In Middle-Earth, a world full of wizards and humans, dwarves and elves, and many darker creatures who dwell in the shadows where none but evil dare to tread, there is one race not troubled with light and dark or terrible wars. The hobbits of the Shire live peacefully in their round-doored hobbit-holes, enjoying uneventful serenity, with an emphasis on frequent, delicious meals. They are not the types to go on adventures or gallivant about with dwarves or wizards. And especially not hobbits from a family so respectable, so down-to-earth, as the Bagginses.
Yet when the wizard Gandalf and thirteen dwarves appear at Bilbo Baggins’ front door one afternoon, he finds himself caught up in a strange business which can only be described as an adventure. Long ago, the dragon Smaug descended from the north and destroyed the halls ruled by the dwarf Thorin’s forefathers, Lonely Mountain, a place once full of numberless riches and excellent craftmanship. Now, it is a tomb to the dead, and Smaug sits atop the dwarves’ ancestral gold. The dwarves, led by Thorin Oakenshield, have planned a dangerous quest: to slay the dragon and, at last, win back what once was theirs. And they wish for Bilbo Baggins to be the final member of their company.
Despite his initial misgivings, Bilbo accompanies the dwarves and Gandalf on the journey to Lonely Mountain. The path is long and perilous, crossing dangerous mountains, vast plains, a forest darkened by shadowy beasts, and at last the desolation of Smaug which surrounds the mountain itself.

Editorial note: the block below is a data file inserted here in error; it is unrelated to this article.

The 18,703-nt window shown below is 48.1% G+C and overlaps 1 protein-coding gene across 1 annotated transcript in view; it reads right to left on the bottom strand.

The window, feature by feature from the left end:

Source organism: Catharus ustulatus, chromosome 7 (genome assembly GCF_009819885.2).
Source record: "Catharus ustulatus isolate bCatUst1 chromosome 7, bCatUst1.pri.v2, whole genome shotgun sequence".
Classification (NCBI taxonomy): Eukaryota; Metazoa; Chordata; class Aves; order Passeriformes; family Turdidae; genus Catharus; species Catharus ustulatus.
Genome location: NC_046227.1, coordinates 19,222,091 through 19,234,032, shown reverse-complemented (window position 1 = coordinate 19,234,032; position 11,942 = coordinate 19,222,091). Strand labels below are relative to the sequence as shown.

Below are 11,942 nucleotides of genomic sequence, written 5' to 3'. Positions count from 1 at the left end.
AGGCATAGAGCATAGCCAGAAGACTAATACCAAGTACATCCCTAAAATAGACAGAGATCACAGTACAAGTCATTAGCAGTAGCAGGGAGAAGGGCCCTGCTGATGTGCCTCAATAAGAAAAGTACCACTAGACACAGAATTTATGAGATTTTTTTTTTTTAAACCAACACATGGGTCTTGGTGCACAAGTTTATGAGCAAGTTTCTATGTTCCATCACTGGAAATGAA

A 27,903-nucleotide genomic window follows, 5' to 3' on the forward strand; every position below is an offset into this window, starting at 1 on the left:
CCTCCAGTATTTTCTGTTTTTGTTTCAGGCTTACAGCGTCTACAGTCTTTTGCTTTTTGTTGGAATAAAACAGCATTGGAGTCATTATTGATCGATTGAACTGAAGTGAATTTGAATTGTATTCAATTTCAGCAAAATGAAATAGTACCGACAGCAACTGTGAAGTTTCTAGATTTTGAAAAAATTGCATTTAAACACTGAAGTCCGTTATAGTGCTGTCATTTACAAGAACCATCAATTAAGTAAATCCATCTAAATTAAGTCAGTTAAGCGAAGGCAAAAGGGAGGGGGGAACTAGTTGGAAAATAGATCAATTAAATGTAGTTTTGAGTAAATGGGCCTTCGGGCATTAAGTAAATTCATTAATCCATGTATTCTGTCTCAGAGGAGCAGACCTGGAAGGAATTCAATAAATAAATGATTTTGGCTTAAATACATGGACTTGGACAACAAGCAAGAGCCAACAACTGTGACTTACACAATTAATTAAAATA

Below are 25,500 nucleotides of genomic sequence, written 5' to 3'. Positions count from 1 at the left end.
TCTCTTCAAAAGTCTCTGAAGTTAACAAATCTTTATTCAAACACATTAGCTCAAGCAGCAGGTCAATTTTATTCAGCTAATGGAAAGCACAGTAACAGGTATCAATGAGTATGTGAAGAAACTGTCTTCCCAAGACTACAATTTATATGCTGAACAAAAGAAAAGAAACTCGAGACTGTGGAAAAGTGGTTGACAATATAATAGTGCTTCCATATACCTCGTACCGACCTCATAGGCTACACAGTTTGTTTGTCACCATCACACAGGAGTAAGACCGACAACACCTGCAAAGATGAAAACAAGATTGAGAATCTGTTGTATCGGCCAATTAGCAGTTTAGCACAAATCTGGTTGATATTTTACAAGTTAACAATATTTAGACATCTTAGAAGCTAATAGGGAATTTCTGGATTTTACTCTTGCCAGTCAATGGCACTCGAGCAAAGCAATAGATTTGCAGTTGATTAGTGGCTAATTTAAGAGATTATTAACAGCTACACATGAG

Hobbits have never been a people for adventuring. But perhaps Bilbo will be the crucial piece in the journey to Lonely Mountain.
I find myself now rereading The Hobbit, and I can see quite clearly why it is such a fantasy classic. J. R. R. Tolkien’s story is not only full of danger and adventure, but also spots of humor, interesting characters, and excellent writing. Although this book is more sedately paced than more modern fantasy novels, it isn’t less engaging, as it is often seen as; instead, it is simply written in a different style.
As someone who loves excellent worldbuilding, Middle-Earth is high on my list. The lands this book travels through are distinct and multilayered, as are the creatures who dwell there. Each race—mainly humans, hobbits, dwarves, and elves—is distinct and well-defined. Tolkien clearly knew this universe very well, including its history; to those who love distinct fantasy worlds, I also highly recommend The Silmarillion, a prequel Tolkien wrote concerning the history of Middle-Earth. Tolkien’s novels of Middle-Earth are some of my favorites. I highly recommend The Hobbit to readers ages ten and up.